Cypriot political leaders, who spent Sunday evening and early Monday morning at the Presidential Palace in Nicosia as government officials negotiated a bailout deal in Brussels, accepted the agreement without argument, according to the deputy leader of President Nicos Anastasiades’s DISY party Lefteris Christoforou.
The conservative politicians said Cyprus faced a choice between a “bad scenario and a much worse one”.
“There was a tough battle but we managed to avoid the worst scenario, which would have been a disorderly default,” said Christofourou, adding that it was significant that no extra funds would be needed for the island’s two main banks, Cyprus Popular Bank (Laiki) and Bank of Cyprus.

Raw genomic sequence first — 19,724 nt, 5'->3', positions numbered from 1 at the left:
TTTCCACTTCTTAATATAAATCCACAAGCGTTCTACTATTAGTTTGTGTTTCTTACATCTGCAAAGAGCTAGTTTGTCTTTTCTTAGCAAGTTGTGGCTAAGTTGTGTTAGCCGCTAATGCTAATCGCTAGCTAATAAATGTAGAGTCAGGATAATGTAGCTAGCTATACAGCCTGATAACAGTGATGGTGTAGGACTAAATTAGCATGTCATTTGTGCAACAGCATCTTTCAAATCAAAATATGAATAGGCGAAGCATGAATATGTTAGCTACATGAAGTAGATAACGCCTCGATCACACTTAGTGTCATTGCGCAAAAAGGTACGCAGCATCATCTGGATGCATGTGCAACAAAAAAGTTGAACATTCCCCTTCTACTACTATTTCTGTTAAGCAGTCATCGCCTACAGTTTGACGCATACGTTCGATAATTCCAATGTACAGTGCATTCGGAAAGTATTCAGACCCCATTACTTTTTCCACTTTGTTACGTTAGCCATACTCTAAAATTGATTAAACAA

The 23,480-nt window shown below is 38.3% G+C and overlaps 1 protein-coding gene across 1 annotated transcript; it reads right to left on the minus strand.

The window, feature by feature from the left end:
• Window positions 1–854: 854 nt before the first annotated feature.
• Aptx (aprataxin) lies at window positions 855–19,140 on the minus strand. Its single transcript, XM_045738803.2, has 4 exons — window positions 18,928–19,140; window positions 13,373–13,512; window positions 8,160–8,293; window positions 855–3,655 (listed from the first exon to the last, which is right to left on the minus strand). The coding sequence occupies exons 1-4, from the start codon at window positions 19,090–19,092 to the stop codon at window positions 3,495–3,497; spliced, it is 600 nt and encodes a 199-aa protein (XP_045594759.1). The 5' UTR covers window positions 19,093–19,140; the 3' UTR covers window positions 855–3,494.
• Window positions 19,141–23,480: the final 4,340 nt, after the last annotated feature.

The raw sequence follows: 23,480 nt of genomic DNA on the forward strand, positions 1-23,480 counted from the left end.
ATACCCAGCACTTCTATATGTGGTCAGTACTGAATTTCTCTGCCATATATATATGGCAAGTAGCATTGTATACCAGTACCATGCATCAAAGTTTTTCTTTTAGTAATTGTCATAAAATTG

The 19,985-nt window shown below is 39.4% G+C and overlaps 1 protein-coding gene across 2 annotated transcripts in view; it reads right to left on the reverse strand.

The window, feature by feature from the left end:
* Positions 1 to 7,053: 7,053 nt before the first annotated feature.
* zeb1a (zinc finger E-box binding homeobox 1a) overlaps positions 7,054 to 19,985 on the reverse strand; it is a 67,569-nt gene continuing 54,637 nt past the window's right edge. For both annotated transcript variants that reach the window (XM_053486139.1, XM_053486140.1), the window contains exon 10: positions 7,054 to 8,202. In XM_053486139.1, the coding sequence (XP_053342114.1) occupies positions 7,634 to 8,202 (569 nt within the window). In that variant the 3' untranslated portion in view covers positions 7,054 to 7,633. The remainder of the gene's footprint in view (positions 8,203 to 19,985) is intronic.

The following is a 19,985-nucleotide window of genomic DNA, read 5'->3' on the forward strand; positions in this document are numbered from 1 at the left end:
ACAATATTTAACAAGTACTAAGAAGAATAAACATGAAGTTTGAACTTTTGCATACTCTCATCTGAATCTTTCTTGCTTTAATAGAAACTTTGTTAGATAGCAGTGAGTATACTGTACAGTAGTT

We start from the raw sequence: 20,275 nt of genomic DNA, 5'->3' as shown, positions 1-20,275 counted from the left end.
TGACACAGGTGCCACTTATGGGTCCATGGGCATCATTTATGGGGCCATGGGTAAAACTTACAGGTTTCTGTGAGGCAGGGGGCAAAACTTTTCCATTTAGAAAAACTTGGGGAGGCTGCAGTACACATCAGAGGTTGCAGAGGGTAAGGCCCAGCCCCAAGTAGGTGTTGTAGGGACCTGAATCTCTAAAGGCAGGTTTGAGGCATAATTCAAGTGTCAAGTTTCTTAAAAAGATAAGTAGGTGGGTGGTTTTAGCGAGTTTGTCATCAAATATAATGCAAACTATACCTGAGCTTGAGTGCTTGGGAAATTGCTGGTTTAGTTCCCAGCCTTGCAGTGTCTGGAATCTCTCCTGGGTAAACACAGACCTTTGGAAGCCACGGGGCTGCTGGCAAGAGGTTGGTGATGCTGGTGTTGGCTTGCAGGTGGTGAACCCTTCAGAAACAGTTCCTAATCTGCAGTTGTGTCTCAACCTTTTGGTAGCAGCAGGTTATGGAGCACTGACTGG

Christoforou said that political leaders who had been at the Presidential Palace, where Anastasiades briefed them about how talks in Brussels were progressing, had shown “responsibility” and avoided clashing despite the “tragic nature” of the circumstances.
The terms of the bailout agreed at the Eurogroup in Brussels, which includes the resolution of Laiki and restructuring of Bank of Cyprus, will not have to be approved by Cypriot Parliament as the relevant legislation was passed last week.